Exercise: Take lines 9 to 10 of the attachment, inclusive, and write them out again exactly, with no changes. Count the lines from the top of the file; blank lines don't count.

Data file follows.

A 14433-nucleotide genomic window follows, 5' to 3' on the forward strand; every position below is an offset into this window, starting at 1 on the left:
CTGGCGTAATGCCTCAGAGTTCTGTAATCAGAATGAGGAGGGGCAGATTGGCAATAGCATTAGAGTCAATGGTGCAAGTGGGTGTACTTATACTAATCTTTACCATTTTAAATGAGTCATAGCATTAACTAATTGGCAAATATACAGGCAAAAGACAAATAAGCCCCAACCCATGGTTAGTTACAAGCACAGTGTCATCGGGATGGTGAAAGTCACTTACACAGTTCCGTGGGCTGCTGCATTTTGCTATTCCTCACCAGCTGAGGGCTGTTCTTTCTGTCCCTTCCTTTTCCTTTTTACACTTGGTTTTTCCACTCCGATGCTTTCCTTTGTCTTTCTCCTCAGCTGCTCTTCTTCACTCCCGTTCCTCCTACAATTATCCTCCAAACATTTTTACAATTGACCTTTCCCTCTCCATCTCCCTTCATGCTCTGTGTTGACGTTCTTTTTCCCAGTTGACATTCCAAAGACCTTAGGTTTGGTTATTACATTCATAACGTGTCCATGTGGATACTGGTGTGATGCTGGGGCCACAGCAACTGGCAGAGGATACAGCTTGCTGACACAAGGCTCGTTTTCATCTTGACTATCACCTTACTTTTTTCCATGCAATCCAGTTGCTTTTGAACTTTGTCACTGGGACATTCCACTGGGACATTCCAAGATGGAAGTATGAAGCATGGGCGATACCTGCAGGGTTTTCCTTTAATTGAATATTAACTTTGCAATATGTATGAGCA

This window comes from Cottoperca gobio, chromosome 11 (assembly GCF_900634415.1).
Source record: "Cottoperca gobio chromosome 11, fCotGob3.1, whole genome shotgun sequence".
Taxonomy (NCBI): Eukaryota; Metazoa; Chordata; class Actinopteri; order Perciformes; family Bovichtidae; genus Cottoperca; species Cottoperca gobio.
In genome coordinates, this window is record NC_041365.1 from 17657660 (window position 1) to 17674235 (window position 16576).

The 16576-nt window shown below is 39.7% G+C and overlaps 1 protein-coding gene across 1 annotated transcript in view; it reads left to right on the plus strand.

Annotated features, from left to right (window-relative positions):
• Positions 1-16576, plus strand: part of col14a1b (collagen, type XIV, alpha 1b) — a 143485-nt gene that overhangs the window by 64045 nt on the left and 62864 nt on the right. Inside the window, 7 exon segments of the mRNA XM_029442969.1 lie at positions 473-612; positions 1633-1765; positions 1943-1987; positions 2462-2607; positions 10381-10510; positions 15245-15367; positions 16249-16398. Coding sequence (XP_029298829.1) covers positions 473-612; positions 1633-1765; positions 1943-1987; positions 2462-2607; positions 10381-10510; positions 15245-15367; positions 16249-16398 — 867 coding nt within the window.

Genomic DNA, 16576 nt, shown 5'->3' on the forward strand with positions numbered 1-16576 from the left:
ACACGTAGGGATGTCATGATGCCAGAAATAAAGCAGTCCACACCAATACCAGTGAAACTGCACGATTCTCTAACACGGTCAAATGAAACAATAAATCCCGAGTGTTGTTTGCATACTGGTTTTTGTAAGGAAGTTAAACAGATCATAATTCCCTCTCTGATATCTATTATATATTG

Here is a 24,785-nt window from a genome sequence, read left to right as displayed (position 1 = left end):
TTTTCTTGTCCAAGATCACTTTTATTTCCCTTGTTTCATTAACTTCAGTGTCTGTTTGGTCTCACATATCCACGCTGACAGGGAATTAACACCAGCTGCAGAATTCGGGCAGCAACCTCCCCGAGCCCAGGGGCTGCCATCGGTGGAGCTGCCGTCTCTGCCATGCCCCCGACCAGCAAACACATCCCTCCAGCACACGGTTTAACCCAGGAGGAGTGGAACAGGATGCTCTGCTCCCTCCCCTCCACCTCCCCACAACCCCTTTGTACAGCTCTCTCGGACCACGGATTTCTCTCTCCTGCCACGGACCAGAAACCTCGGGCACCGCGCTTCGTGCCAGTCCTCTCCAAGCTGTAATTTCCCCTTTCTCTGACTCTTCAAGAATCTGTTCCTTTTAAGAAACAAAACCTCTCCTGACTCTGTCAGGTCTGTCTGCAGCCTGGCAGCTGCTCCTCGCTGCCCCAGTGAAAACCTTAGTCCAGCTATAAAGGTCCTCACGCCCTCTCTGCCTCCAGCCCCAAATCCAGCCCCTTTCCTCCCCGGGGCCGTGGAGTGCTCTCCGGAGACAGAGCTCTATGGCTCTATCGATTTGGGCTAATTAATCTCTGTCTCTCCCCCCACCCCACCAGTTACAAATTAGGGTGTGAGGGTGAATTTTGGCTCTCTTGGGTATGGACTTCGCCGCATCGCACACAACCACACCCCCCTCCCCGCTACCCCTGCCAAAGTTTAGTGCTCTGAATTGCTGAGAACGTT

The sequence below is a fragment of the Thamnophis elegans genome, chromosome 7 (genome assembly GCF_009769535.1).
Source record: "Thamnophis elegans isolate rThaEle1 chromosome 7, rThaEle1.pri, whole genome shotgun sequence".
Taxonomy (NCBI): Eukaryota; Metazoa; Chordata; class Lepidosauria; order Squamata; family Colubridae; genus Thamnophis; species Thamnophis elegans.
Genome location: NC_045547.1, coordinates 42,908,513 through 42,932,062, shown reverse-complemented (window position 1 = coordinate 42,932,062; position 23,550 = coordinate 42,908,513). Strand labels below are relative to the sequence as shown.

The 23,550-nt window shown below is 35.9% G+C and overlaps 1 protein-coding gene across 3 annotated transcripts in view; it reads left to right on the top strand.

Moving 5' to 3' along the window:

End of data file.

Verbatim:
• Positions 1-16576, plus strand: part of col14a1b (collagen, type XIV, alpha 1b) — a 143485-nt gene that overhangs the window by 64045 nt on the left and 62864 nt on the right. Inside the window, 7 exon segments of the mRNA XM_029442969.1 lie at positions 473-612; positions 1633-1765; positions 1943-1987; positions 2462-2607; positions 10381-10510; positions 15245-15367; positions 16249-16398. Coding sequence (XP_029298829.1) covers positions 473-612; positions 1633-1765; positions 1943-1987; positions 2462-2607; positions 10381-10510; positions 15245-15367; positions 16249-16398 — 867 coding nt within the window.

Genomic DNA, 16576 nt, shown 5'->3' on the forward strand with positions numbered 1-16576 from the left: